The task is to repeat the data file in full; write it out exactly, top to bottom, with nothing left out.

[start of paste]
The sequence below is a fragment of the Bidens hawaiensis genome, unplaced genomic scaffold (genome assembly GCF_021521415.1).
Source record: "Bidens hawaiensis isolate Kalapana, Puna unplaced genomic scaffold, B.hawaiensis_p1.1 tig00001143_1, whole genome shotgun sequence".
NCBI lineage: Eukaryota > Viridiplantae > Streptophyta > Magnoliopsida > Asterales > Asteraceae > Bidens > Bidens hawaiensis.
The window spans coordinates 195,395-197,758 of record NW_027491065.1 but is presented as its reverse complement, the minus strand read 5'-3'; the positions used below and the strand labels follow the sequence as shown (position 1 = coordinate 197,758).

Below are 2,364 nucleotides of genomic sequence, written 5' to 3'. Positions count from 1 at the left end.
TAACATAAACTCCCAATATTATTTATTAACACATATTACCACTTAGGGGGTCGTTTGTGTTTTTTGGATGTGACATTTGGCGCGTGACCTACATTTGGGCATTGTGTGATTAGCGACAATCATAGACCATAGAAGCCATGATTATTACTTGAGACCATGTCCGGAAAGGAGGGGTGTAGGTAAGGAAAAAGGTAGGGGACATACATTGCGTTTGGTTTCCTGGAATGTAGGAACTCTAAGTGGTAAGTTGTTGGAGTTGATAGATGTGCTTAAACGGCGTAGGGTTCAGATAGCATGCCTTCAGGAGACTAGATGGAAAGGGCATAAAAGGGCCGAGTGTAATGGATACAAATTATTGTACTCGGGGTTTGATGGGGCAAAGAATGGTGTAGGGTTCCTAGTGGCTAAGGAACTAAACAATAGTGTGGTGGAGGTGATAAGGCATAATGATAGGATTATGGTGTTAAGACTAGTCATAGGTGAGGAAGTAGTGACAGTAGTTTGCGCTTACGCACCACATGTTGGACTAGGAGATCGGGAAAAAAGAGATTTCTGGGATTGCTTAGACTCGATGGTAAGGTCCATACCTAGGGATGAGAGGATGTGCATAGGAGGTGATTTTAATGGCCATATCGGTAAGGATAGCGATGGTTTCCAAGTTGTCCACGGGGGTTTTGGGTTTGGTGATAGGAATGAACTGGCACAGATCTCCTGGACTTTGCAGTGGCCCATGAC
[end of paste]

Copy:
The sequence below is a fragment of the Bidens hawaiensis genome, unplaced genomic scaffold (genome assembly GCF_021521415.1).
Source record: "Bidens hawaiensis isolate Kalapana, Puna unplaced genomic scaffold, B.hawaiensis_p1.1 tig00001143_1, whole genome shotgun sequence".
NCBI lineage: Eukaryota > Viridiplantae > Streptophyta > Magnoliopsida > Asterales > Asteraceae > Bidens > Bidens hawaiensis.
The window spans coordinates 195,395-197,758 of record NW_027491065.1 but is presented as its reverse complement, the minus strand read 5'-3'; the positions used below and the strand labels follow the sequence as shown (position 1 = coordinate 197,758).

Below are 2,364 nucleotides of genomic sequence, written 5' to 3'. Positions count from 1 at the left end.
TAACATAAACTCCCAATATTATTTATTAACACATATTACCACTTAGGGGGTCGTTTGTGTTTTTTGGATGTGACATTTGGCGCGTGACCTACATTTGGGCATTGTGTGATTAGCGACAATCATAGACCATAGAAGCCATGATTATTACTTGAGACCATGTCCGGAAAGGAGGGGTGTAGGTAAGGAAAAAGGTAGGGGACATACATTGCGTTTGGTTTCCTGGAATGTAGGAACTCTAAGTGGTAAGTTGTTGGAGTTGATAGATGTGCTTAAACGGCGTAGGGTTCAGATAGCATGCCTTCAGGAGACTAGATGGAAAGGGCATAAAAGGGCCGAGTGTAATGGATACAAATTATTGTACTCGGGGTTTGATGGGGCAAAGAATGGTGTAGGGTTCCTAGTGGCTAAGGAACTAAACAATAGTGTGGTGGAGGTGATAAGGCATAATGATAGGATTATGGTGTTAAGACTAGTCATAGGTGAGGAAGTAGTGACAGTAGTTTGCGCTTACGCACCACATGTTGGACTAGGAGATCGGGAAAAAAGAGATTTCTGGGATTGCTTAGACTCGATGGTAAGGTCCATACCTAGGGATGAGAGGATGTGCATAGGAGGTGATTTTAATGGCCATATCGGTAAGGATAGCGATGGTTTCCAAGTTGTCCACGGGGGTTTTGGGTTTGGTGATAGGAATGAACTGGCACAGATCTCCTGGACTTTGCAGTGGCCCATGAC